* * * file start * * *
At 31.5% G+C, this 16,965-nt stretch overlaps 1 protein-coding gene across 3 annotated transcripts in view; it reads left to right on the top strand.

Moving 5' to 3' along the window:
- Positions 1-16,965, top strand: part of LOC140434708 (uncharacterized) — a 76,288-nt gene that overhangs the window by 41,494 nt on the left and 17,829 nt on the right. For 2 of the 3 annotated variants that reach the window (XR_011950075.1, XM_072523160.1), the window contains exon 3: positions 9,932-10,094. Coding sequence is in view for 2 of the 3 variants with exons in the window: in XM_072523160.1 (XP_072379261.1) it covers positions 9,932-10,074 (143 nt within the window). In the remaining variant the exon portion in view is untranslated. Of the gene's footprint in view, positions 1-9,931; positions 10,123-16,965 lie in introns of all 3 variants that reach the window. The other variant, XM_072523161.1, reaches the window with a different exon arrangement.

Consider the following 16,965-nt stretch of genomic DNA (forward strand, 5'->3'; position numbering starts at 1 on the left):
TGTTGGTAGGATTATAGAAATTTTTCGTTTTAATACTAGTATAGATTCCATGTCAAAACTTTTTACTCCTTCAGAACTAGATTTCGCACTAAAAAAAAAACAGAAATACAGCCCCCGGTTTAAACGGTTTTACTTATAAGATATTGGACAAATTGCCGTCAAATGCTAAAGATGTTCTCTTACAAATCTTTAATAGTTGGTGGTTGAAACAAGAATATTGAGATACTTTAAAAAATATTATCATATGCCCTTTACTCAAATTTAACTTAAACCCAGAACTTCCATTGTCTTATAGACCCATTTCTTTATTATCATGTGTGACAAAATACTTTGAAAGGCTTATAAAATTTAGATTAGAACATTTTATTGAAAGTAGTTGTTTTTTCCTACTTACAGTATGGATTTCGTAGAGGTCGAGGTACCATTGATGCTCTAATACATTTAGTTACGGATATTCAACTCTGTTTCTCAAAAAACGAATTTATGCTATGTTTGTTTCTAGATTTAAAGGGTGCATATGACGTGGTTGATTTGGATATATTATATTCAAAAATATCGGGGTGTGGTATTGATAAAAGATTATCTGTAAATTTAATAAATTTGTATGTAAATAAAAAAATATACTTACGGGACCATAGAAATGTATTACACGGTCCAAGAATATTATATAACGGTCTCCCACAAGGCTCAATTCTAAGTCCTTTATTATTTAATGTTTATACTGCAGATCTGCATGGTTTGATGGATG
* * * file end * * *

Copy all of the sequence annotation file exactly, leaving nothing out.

At 31.5% G+C, this 16,965-nt stretch overlaps 1 protein-coding gene across 3 annotated transcripts in view; it reads left to right on the top strand.

Moving 5' to 3' along the window:
- Positions 1-16,965, top strand: part of LOC140434708 (uncharacterized) — a 76,288-nt gene that overhangs the window by 41,494 nt on the left and 17,829 nt on the right. For 2 of the 3 annotated variants that reach the window (XR_011950075.1, XM_072523160.1), the window contains exon 3: positions 9,932-10,094. Coding sequence is in view for 2 of the 3 variants with exons in the window: in XM_072523160.1 (XP_072379261.1) it covers positions 9,932-10,074 (143 nt within the window). In the remaining variant the exon portion in view is untranslated. Of the gene's footprint in view, positions 1-9,931; positions 10,123-16,965 lie in introns of all 3 variants that reach the window. The other variant, XM_072523161.1, reaches the window with a different exon arrangement.

Consider the following 16,965-nt stretch of genomic DNA (forward strand, 5'->3'; position numbering starts at 1 on the left):
TGTTGGTAGGATTATAGAAATTTTTCGTTTTAATACTAGTATAGATTCCATGTCAAAACTTTTTACTCCTTCAGAACTAGATTTCGCACTAAAAAAAAAACAGAAATACAGCCCCCGGTTTAAACGGTTTTACTTATAAGATATTGGACAAATTGCCGTCAAATGCTAAAGATGTTCTCTTACAAATCTTTAATAGTTGGTGGTTGAAACAAGAATATTGAGATACTTTAAAAAATATTATCATATGCCCTTTACTCAAATTTAACTTAAACCCAGAACTTCCATTGTCTTATAGACCCATTTCTTTATTATCATGTGTGACAAAATACTTTGAAAGGCTTATAAAATTTAGATTAGAACATTTTATTGAAAGTAGTTGTTTTTTCCTACTTACAGTATGGATTTCGTAGAGGTCGAGGTACCATTGATGCTCTAATACATTTAGTTACGGATATTCAACTCTGTTTCTCAAAAAACGAATTTATGCTATGTTTGTTTCTAGATTTAAAGGGTGCATATGACGTGGTTGATTTGGATATATTATATTCAAAAATATCGGGGTGTGGTATTGATAAAAGATTATCTGTAAATTTAATAAATTTGTATGTAAATAAAAAAATATACTTACGGGACCATAGAAATGTATTACACGGTCCAAGAATATTATATAACGGTCTCCCACAAGGCTCAATTCTAAGTCCTTTATTATTTAATGTTTATACTGCAGATCTGCATGGTTTGATGGATG